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Do College Towns Make Good Investments?

Posted by: Chris Palmeri on August 8, 2008

If your kid is heading off to college this fall, does it make sense to buy him a place to live? In many cities the answer is yes, according to website The site studied home prices and rents in fifteen college towns. In thirteen of them, the monthly mortgage payments and taxes are less than the local rents. For real estate investors, that’s called positive cash flow.

Now, honestly, nobody should buy a home just to avoid dorm fees for four years. But as a long term investment college towns can make sense. They have a steady source of tenants and are less dependent on the economy. The downside is high tenant turnover and a good chance they’ll trash the place on Saturday night. I remember a Realtor in Santa Barbara telling me that he bought a special (cheap) kind of carpet for the rental properties he owned near the state university. I think he called it campus carpet.

In any case, here are some college-oriented cities you might want to buy in:
• Oklahoma City, OK – Home Payment $764, Rent $1088
• Tampa-St. Petersburg- Payment $1074, rent $1506
• Lawrence, KS - Payment $1074,Rent $1506

And three to avoid:

• Los Angeles, Payment $3163, Rent $2270
• Eugene-Springfield, OR – Payment $1384, Rent $1272
• Fresno, CA – Payment $1432, Rent $1352

Reader Comments


August 8, 2008 11:05 AM

Brett Shaw from Cyberhomes:

I can see why some people might be averse to purchasing a home in a college town because of the potential damage, but that can be taken care of with a security deposit and a contractual damages clause. The high turnover should not be an issue. There will always be tenants, which means there will always be cash flow.

The "campus carpet" is a good idea. I'm sure there are several other products that can be purchased to avoid heavy damage. College students aren't really looking for high quality dwellings. Anything is better than a dorm.

Smart Parent

August 11, 2008 3:01 PM

My kid is going to a college that is a few miles away. I will not pay for dorm or apart., which translates to a scholarship for her. She will be walking and busing this fall.


August 13, 2008 11:38 AM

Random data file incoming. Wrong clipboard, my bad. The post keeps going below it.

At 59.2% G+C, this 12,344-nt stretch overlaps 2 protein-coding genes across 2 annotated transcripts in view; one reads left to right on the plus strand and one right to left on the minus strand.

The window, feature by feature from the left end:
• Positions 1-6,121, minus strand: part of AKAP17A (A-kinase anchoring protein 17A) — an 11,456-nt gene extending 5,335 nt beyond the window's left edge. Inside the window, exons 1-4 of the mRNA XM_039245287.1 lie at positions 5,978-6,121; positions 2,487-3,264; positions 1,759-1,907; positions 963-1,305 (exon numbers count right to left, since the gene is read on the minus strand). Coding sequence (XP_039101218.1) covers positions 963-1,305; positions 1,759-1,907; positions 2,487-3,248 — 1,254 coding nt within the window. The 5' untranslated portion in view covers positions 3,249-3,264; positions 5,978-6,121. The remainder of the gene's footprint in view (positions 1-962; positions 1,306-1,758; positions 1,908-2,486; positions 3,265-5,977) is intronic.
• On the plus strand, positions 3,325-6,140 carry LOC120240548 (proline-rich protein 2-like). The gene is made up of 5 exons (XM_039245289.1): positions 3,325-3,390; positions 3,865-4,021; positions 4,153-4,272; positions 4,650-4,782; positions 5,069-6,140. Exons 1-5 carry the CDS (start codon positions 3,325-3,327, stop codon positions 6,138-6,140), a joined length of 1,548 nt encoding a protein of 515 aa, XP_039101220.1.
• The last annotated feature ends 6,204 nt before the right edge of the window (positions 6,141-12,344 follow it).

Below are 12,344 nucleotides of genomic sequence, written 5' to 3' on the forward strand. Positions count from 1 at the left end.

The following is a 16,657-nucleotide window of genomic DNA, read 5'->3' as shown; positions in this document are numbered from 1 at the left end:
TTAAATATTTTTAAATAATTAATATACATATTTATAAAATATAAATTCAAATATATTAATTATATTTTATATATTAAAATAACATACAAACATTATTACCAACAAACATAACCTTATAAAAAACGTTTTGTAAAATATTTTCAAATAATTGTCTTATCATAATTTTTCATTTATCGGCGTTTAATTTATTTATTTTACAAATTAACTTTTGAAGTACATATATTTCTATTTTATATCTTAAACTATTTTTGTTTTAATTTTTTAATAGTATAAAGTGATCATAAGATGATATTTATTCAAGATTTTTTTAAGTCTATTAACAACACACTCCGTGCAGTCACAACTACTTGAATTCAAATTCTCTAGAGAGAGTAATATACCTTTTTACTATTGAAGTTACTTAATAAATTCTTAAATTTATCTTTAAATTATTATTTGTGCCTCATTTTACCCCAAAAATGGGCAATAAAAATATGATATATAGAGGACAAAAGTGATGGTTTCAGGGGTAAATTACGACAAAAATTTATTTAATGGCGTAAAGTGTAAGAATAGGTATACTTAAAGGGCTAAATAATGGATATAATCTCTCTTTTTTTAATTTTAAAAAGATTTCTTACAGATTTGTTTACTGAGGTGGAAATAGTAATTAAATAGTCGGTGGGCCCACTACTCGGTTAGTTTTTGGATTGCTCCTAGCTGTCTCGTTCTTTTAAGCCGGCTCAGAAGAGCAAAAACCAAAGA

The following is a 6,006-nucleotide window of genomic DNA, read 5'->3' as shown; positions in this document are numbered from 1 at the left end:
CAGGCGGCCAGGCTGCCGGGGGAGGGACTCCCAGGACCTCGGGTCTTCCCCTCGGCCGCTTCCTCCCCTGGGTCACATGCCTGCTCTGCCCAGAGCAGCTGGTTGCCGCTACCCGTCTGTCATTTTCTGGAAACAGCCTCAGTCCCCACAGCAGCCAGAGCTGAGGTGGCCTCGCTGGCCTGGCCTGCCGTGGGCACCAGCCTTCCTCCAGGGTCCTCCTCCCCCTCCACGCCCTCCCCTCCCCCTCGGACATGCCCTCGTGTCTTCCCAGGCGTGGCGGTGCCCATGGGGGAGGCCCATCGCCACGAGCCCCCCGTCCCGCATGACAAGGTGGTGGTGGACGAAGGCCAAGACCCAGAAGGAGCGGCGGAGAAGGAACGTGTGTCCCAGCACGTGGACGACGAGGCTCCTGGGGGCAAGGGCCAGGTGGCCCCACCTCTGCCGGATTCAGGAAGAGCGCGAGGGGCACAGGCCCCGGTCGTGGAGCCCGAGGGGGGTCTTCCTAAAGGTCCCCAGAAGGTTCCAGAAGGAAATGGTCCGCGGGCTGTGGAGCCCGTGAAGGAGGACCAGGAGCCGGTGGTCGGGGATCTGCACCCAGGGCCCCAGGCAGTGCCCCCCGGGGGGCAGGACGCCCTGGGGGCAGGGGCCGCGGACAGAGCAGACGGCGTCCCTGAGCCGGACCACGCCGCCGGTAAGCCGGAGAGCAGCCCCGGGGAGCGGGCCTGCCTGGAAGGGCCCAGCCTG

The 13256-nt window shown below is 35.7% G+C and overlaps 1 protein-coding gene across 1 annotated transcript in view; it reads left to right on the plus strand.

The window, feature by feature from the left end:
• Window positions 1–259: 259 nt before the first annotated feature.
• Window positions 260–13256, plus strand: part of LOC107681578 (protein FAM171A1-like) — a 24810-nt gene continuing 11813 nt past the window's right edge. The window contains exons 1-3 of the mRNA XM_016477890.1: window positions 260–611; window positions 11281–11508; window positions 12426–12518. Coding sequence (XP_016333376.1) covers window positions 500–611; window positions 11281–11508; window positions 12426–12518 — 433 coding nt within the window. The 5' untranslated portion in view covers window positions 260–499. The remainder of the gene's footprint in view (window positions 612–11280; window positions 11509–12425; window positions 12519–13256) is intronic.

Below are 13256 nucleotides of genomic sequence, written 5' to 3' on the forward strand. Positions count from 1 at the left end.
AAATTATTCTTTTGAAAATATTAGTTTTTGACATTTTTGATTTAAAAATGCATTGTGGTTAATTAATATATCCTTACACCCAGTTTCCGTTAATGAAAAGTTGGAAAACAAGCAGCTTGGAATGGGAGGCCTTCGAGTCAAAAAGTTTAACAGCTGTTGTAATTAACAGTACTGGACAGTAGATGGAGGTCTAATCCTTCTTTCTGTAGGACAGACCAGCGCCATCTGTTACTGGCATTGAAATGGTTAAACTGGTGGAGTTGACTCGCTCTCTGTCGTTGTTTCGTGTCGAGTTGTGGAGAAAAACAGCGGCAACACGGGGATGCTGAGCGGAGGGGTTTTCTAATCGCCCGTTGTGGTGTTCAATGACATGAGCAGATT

Dear "Smart Parent",

Way to teach your son/daughter some independence. When junior can't get himself together to move out of the basement 10 years from now, you'll have this decision to look back on.

When my kids go off to college, I'm insisting they look at least 50 miles away from home. Preferably further, enough to make weekend trips home no more than a monthly thing.

The first month is rough for all involved, but after that you'll all be much happier and more well adjusted.

Recent Duke Grad

August 20, 2008 7:25 PM

Having your kid live at home when going to college, though significantly cheaper, destroys one's college experience. Living in the dorms among the other students is the best way to make friends and engage in experiences that cannot occur elsewhere.

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BusinessWeek editors Chris Palmeri, Prashant Gopal and Peter Coy chronicle the highs and lows of the housing and mortgage markets on their Hot Property blog. In print and online, the Hot Property team first wrote about the potential downside of lenders pushing riskier, "option ARM" mortgages and the rise in mortgage fraud back in 2005—well ahead of many other media outlets. In 2008, Hot Property bloggers finished #1 in a ranking of the world's top 100 "most powerful property people" by the British real estate website Global edge. Hot Property was named among the 25 most influential real estate blogs of 2007 by Inman News.

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